Talking About Spiritual and Religious Factors in Wellness

Wellness is multi-dimensional, as exhibited by the Eight Dimensions of Wellness webinar, and spirituality and religion can play an important role in wellness and recovery. One does not have to be religious to practice spiritual wellness—it can be defined outside of religious contexts. This two-page factsheet provides information for service providers and clients on how spiritual wellness can support recovery and symptom management.  

While religion has its own set of sacred customs and beliefs, spirituality is a personal matter that does not have to be associated with a specific religion. Spirituality can be self-defined and free from the external constructs of religion, and it can be practiced alone rather than at a specific congregation. Care providers and patients should be aware of the role that spirituality or religion can play in recovery and symptom management for people with behavioral health disorders. Research has shown that individuals who identify as being spiritual or religious experience lower rates of depression and anxiety; there are also indications the religion and spirituality may help individuals manage symptoms of chronic disorders. Care providers can encourage spiritual wellness in their patients through Cultural Activation Prompts (CAPs) that move clients to share an awareness of their own religious or spiritual cultural identities, making it possible to incorporate the strengths of these identities in their course of care. Cultural activation will allow both caregivers and clients to learn what culturally matters in the course of treatment prescribed. Cultural factors can influence how individuals find care or what kind of care they may seek, making a shared understanding of these factors a key component of successful treatment.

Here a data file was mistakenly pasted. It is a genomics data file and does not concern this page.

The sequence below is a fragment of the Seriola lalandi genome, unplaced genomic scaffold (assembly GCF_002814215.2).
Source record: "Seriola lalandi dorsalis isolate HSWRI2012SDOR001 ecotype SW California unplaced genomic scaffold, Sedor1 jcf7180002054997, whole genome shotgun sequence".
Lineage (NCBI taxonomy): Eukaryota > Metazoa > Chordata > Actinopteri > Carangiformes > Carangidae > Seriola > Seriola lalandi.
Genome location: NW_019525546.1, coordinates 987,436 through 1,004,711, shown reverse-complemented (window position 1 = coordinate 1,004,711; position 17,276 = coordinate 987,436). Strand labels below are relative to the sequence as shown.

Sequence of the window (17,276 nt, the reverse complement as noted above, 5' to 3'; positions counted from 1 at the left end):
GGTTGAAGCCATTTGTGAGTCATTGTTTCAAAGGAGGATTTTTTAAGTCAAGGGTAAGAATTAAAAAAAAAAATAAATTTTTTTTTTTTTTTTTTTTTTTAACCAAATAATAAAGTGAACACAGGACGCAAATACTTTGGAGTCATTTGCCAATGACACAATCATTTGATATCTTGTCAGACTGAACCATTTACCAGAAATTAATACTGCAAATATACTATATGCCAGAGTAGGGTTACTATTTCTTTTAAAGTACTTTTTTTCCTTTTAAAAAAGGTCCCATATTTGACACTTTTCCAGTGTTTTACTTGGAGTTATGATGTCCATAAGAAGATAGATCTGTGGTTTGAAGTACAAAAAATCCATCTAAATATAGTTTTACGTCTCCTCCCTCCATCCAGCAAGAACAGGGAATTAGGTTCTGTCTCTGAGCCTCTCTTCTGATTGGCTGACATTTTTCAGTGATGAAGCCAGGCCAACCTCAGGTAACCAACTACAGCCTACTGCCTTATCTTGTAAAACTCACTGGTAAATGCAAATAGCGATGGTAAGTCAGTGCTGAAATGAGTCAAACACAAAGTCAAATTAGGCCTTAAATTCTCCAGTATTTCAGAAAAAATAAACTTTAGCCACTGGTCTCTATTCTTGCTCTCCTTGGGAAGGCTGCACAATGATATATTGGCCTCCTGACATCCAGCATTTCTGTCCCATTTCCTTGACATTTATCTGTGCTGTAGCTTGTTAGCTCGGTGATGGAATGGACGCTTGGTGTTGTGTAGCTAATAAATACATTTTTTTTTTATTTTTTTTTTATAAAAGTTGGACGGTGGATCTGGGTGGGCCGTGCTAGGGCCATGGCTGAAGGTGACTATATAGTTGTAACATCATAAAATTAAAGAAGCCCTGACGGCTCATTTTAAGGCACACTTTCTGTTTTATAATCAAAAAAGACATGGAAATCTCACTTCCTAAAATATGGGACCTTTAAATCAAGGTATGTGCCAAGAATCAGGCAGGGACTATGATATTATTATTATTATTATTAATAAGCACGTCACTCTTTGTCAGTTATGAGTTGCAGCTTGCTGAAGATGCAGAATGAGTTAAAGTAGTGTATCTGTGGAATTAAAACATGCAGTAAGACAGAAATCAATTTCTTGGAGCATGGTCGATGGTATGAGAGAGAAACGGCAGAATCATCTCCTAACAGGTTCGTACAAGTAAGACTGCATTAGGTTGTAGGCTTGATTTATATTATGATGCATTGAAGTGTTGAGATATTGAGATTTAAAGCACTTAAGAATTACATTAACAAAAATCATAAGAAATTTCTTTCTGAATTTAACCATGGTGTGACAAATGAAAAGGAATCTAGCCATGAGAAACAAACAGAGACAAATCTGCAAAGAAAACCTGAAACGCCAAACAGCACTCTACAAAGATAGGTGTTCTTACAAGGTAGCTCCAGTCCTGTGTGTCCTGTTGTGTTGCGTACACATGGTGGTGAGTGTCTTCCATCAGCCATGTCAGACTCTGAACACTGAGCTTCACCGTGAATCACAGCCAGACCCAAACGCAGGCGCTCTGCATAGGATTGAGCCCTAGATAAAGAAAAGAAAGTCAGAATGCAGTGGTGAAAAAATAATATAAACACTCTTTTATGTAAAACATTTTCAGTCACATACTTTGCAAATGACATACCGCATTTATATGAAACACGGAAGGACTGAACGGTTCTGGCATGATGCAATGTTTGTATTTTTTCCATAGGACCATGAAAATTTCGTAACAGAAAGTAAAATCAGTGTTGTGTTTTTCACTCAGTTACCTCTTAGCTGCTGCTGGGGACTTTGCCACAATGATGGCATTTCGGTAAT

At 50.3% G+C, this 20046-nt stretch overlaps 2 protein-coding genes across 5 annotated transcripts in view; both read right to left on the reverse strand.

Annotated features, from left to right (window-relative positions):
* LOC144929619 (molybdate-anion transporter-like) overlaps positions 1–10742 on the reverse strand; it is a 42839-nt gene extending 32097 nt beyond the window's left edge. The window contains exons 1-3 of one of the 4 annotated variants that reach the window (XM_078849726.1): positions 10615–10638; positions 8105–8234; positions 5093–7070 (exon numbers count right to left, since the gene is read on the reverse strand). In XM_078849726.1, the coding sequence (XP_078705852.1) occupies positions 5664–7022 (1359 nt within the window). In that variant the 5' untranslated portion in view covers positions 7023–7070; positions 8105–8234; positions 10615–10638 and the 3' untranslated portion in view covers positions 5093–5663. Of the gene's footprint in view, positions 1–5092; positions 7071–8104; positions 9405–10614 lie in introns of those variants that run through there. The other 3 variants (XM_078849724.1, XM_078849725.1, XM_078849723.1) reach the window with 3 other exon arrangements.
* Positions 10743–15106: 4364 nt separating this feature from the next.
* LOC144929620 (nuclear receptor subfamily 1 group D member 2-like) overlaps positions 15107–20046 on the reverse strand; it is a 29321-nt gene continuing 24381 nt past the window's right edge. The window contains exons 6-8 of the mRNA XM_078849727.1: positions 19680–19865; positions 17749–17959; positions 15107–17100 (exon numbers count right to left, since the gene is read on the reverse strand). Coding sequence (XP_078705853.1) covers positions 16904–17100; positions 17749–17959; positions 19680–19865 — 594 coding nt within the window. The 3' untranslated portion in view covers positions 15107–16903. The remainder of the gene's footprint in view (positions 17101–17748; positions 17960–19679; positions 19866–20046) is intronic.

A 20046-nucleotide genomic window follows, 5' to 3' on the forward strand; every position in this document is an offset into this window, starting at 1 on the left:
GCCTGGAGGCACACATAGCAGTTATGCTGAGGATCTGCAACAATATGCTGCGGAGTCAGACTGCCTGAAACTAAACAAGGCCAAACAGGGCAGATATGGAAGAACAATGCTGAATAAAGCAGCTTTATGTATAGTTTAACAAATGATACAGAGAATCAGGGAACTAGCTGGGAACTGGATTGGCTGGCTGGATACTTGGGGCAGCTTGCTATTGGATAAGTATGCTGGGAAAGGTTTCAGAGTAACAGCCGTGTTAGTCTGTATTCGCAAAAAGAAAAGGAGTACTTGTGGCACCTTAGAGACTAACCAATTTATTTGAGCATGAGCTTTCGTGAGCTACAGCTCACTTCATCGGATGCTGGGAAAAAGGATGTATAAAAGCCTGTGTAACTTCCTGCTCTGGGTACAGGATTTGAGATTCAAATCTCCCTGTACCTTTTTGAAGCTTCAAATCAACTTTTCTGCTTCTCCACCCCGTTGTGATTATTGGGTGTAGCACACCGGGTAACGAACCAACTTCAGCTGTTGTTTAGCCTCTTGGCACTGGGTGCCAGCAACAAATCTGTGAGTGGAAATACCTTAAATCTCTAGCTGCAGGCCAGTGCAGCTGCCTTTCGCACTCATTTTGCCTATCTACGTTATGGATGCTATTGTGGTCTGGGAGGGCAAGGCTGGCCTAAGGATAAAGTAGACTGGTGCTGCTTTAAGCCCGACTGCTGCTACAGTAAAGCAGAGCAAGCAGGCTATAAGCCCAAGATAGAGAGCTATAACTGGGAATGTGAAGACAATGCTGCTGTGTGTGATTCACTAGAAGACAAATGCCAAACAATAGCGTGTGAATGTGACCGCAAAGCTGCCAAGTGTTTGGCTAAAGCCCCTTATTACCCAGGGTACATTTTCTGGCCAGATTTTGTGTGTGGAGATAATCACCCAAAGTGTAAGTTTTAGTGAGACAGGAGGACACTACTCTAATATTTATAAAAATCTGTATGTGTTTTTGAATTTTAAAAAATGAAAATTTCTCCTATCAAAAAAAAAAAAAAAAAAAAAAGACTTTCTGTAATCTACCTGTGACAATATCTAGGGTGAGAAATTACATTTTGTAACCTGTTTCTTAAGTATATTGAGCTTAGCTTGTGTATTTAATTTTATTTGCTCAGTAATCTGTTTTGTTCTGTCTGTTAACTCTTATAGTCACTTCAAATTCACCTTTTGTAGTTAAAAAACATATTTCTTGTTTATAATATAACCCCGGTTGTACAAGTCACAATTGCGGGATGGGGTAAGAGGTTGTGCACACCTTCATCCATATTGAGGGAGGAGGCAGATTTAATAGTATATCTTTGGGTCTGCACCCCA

This resource was first shared in 2017. 

(PDF Fact Sheet, External Link)

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